Here is where O’Toole’s reluctance to widen his gaze is limiting. Which country would he have Ireland be more like? One might assume from his writings one of the Scandinavian monarchies (though without that region’s increasingly influential xenophobes). But such a forthright declaration would have to acknowledge the progress the Irish state has made to have such an ambition in sight and to accommodate the admission that there are fewer countries left to emulate thanks to that progress.

When he does venture a comparison in his columns it is usually to highlight some statistic that proves the country’s failings. Low wages, lack of social spending, lack of investment. But statistics are adaptable. If O’Toole wanted to understand the enduring power of the country’s conservative parties he might consider that according to the United Nations Ireland is the sixth best country in the world to live in, tied with Germany. Or that according to Eurostat, Irish inequality is close to the mean on what remains, even after the recent crisis, the most socially just continent on earth (again tied with Germany).

It is of course within a columnist’s remit to highlight what is wrong and what could be done better. And in Ireland there is much that could be done better, but this is a view that is shared by utopians and realists alike. For all the failures, the modern Irish state has also delivered successes. A sense of realism ‑ and proportion – are thus the most likely means to prove effective in driving forward debate and winning adherents to one’s side.

O’Toole’s writing in recent years, however, has been moving in the opposite direction. He has responded to the crisis with the urgency the situation demands but his moral indignation has not been allied to the forensic grasp of detail he demonstrated when laying bare the cronyism in Irish public life. Instead there has been a retreat into liberal pieties, placing him squarely in a wider trend towards the ideological siloisation of public discourse (hugely driven by the Internet) involving a failure to engage with both wider social, political and economic contexts and the innate conservativism of a majority of Irish and other European citizens. Instead his work is veering off into calls for a new republic, as if this will somehow prove more successful than the present model. France is on its fifth republic but it is hard to discern the advantages of regularly retooling the state. One is entitled to ask if this type of commentary continues to add to public debate or now serves rather to divert us away from the ground where key issues will be resolved.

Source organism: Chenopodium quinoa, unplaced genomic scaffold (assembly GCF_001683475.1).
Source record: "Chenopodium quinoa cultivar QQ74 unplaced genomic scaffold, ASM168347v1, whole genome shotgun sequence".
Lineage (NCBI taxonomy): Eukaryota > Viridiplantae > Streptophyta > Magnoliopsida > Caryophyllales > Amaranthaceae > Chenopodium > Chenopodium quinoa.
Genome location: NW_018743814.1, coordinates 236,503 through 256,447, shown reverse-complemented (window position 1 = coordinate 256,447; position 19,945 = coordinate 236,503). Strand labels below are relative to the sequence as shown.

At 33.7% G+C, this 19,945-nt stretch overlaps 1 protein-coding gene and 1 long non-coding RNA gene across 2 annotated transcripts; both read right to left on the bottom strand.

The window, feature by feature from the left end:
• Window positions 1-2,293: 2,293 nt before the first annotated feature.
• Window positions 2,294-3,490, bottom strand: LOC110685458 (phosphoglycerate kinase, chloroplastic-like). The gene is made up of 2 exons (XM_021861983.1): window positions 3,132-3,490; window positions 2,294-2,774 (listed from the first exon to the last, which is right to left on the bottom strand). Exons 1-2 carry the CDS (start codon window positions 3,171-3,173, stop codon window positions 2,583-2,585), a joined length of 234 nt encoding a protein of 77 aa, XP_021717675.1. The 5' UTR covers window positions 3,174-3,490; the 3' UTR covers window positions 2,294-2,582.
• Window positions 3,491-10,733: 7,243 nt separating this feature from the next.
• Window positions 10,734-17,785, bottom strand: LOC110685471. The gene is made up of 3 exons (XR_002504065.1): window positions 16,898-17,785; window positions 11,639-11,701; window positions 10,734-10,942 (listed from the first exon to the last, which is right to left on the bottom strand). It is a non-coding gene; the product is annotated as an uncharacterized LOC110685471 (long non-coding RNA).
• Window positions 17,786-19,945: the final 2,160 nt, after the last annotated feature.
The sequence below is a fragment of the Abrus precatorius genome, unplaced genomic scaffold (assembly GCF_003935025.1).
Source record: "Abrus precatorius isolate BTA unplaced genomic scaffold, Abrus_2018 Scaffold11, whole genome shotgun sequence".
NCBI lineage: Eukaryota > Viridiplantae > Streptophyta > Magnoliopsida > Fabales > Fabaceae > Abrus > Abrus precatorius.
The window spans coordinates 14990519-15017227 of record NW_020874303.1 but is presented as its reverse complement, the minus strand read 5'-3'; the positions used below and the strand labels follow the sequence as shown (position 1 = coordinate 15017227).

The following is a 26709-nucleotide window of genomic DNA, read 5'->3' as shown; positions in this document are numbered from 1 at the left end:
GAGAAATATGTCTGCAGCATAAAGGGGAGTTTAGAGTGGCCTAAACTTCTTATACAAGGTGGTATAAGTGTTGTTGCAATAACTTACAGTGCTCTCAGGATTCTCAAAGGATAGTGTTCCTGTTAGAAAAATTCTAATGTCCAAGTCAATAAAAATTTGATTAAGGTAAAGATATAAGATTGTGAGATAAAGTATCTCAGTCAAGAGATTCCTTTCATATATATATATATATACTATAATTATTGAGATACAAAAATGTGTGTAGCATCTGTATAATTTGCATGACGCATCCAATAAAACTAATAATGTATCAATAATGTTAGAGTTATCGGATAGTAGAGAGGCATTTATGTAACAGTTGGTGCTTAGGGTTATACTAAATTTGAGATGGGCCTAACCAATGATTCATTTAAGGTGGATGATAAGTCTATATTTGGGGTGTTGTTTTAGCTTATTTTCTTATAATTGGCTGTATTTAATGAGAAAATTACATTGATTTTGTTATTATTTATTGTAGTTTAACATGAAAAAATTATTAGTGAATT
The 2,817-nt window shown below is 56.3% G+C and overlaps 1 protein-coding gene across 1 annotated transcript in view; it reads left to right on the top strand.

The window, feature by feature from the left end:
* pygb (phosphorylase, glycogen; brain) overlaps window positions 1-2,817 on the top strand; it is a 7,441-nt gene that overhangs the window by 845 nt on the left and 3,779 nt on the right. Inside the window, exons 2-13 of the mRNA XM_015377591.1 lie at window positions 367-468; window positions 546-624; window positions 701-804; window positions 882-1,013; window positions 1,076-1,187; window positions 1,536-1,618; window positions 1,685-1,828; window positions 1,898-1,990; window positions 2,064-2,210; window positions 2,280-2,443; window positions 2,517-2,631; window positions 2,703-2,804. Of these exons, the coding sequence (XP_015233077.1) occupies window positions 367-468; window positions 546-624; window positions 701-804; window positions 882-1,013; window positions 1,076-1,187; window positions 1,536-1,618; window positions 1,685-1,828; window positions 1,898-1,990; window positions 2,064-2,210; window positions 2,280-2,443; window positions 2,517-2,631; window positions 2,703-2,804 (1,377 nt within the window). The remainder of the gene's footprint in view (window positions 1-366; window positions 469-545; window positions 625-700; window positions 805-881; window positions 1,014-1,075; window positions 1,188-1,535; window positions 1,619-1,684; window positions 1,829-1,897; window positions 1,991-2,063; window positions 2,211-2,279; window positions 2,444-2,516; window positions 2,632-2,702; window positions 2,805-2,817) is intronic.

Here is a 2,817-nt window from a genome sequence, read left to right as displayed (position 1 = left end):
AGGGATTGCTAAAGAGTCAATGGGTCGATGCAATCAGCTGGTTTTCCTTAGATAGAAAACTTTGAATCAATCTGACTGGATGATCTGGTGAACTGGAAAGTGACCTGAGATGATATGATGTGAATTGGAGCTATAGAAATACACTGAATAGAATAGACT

As ever, future events will help resolve that question. And as ever the events keep coming, constantly reshaping our understanding of the world and testing our values. Angela Merkel, the scourge of the Greeks and author of Ireland’s austerity, is suddenly politically vulnerable because of her morally correct and widely praised decision to admit one million Muslim refugees from the wars in the Middle East. Meanwhile the euro zone crisis awaits its next flare-up while broader markets are in turmoil. China’s long transformative boom might have ended in a glut of overinvestment, useless spare capacity and bad debts. The US’s recovery remains underwhelming and is still doing little for long-stagnant workers’ incomes just as it enters an election process that seems to signal its gathering transformation into an outright plutocracy. Against this background, in an Ireland now accelerating away from the crisis of recent years, Fine Gael and Fianna Fáil once again dispute the right to lead the state. Meanwhile, in Brazil, genuinely squalid public services are worsening by the day as the government holds out against a final surrender to austerity.


Tom Hennigan is the South America correspondent for The Irish Times and is based in São Paulo, Brazil.